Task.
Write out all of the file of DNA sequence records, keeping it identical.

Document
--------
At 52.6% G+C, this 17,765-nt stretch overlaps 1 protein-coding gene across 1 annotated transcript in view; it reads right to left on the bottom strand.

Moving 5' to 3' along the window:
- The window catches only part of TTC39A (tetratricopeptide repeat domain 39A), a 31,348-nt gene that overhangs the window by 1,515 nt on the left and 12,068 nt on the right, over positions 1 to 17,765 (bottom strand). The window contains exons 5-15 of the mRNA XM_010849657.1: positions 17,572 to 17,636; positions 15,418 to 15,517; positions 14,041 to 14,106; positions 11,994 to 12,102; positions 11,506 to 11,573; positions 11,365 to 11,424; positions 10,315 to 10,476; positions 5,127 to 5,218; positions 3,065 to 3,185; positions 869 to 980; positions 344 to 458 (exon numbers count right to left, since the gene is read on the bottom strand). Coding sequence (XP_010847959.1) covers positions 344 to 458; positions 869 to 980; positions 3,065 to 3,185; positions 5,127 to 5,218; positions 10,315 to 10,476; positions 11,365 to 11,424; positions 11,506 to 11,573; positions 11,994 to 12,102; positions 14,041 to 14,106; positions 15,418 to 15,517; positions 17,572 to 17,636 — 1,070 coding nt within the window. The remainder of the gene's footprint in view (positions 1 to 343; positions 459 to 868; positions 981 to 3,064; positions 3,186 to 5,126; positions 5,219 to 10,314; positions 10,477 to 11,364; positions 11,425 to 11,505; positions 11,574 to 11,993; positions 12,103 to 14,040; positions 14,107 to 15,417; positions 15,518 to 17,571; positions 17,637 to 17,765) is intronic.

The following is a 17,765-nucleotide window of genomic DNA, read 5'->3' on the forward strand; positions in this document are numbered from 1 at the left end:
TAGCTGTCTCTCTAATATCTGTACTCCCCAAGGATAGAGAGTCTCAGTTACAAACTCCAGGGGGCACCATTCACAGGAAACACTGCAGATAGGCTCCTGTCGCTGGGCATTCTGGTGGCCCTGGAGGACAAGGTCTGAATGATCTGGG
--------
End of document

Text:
At 52.6% G+C, this 17,765-nt stretch overlaps 1 protein-coding gene across 1 annotated transcript in view; it reads right to left on the bottom strand.

Moving 5' to 3' along the window:
- The window catches only part of TTC39A (tetratricopeptide repeat domain 39A), a 31,348-nt gene that overhangs the window by 1,515 nt on the left and 12,068 nt on the right, over positions 1 to 17,765 (bottom strand). The window contains exons 5-15 of the mRNA XM_010849657.1: positions 17,572 to 17,636; positions 15,418 to 15,517; positions 14,041 to 14,106; positions 11,994 to 12,102; positions 11,506 to 11,573; positions 11,365 to 11,424; positions 10,315 to 10,476; positions 5,127 to 5,218; positions 3,065 to 3,185; positions 869 to 980; positions 344 to 458 (exon numbers count right to left, since the gene is read on the bottom strand). Coding sequence (XP_010847959.1) covers positions 344 to 458; positions 869 to 980; positions 3,065 to 3,185; positions 5,127 to 5,218; positions 10,315 to 10,476; positions 11,365 to 11,424; positions 11,506 to 11,573; positions 11,994 to 12,102; positions 14,041 to 14,106; positions 15,418 to 15,517; positions 17,572 to 17,636 — 1,070 coding nt within the window. The remainder of the gene's footprint in view (positions 1 to 343; positions 459 to 868; positions 981 to 3,064; positions 3,186 to 5,126; positions 5,219 to 10,314; positions 10,477 to 11,364; positions 11,425 to 11,505; positions 11,574 to 11,993; positions 12,103 to 14,040; positions 14,107 to 15,417; positions 15,518 to 17,571; positions 17,637 to 17,765) is intronic.

The following is a 17,765-nucleotide window of genomic DNA, read 5'->3' on the forward strand; positions in this document are numbered from 1 at the left end:
TAGCTGTCTCTCTAATATCTGTACTCCCCAAGGATAGAGAGTCTCAGTTACAAACTCCAGGGGGCACCATTCACAGGAAACACTGCAGATAGGCTCCTGTCGCTGGGCATTCTGGTGGCCCTGGAGGACAAGGTCTGAATGATCTGGG